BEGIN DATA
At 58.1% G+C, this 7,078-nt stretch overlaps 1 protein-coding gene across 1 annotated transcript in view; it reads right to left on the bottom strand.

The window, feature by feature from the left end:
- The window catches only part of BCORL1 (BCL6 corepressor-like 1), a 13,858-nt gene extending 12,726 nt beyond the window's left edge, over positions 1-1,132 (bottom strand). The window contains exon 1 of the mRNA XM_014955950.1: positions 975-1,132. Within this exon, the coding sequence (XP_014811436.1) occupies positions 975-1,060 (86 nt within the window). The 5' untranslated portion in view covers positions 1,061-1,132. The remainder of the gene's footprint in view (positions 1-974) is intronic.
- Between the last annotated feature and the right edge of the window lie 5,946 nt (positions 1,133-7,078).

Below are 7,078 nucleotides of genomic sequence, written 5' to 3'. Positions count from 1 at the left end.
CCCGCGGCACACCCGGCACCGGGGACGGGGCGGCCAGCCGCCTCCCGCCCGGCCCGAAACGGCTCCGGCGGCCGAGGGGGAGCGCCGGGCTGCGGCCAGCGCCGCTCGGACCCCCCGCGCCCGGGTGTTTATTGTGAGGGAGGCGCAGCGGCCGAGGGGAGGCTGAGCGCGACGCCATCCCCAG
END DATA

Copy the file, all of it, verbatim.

At 58.1% G+C, this 7,078-nt stretch overlaps 1 protein-coding gene across 1 annotated transcript in view; it reads right to left on the bottom strand.

The window, feature by feature from the left end:
- The window catches only part of BCORL1 (BCL6 corepressor-like 1), a 13,858-nt gene extending 12,726 nt beyond the window's left edge, over positions 1-1,132 (bottom strand). The window contains exon 1 of the mRNA XM_014955950.1: positions 975-1,132. Within this exon, the coding sequence (XP_014811436.1) occupies positions 975-1,060 (86 nt within the window). The 5' untranslated portion in view covers positions 1,061-1,132. The remainder of the gene's footprint in view (positions 1-974) is intronic.
- Between the last annotated feature and the right edge of the window lie 5,946 nt (positions 1,133-7,078).

Below are 7,078 nucleotides of genomic sequence, written 5' to 3'. Positions count from 1 at the left end.
CCCGCGGCACACCCGGCACCGGGGACGGGGCGGCCAGCCGCCTCCCGCCCGGCCCGAAACGGCTCCGGCGGCCGAGGGGGAGCGCCGGGCTGCGGCCAGCGCCGCTCGGACCCCCCGCGCCCGGGTGTTTATTGTGAGGGAGGCGCAGCGGCCGAGGGGAGGCTGAGCGCGACGCCATCCCCAG